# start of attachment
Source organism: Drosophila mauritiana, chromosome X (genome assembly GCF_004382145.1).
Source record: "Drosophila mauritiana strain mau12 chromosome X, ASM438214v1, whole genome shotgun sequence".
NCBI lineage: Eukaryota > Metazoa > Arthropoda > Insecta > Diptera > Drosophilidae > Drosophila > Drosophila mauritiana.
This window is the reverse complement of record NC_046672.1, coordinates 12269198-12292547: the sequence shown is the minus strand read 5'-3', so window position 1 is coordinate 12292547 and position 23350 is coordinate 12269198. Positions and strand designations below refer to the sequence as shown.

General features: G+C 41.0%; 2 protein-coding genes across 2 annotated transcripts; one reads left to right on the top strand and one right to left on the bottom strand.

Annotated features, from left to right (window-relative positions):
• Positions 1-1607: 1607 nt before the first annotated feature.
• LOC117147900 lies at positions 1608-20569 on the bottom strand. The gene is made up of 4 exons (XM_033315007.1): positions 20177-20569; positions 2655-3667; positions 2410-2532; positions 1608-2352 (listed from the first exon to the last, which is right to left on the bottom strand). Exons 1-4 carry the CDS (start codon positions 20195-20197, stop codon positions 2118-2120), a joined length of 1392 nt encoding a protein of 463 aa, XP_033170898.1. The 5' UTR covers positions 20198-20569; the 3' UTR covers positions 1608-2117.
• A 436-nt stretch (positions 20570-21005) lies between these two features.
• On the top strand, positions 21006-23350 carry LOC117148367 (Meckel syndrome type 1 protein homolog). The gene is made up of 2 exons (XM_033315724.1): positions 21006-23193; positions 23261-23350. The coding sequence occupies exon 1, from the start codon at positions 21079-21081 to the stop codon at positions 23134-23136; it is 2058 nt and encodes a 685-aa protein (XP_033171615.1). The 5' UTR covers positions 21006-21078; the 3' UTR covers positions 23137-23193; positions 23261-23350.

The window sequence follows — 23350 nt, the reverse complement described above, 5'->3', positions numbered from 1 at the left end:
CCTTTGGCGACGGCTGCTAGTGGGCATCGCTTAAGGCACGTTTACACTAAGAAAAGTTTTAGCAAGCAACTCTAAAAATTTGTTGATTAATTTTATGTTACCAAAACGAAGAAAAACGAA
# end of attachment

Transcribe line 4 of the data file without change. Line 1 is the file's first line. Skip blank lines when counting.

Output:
This window is the reverse complement of record NC_046672.1, coordinates 12269198-12292547: the sequence shown is the minus strand read 5'-3', so window position 1 is coordinate 12292547 and position 23350 is coordinate 12269198. Positions and strand designations below refer to the sequence as shown.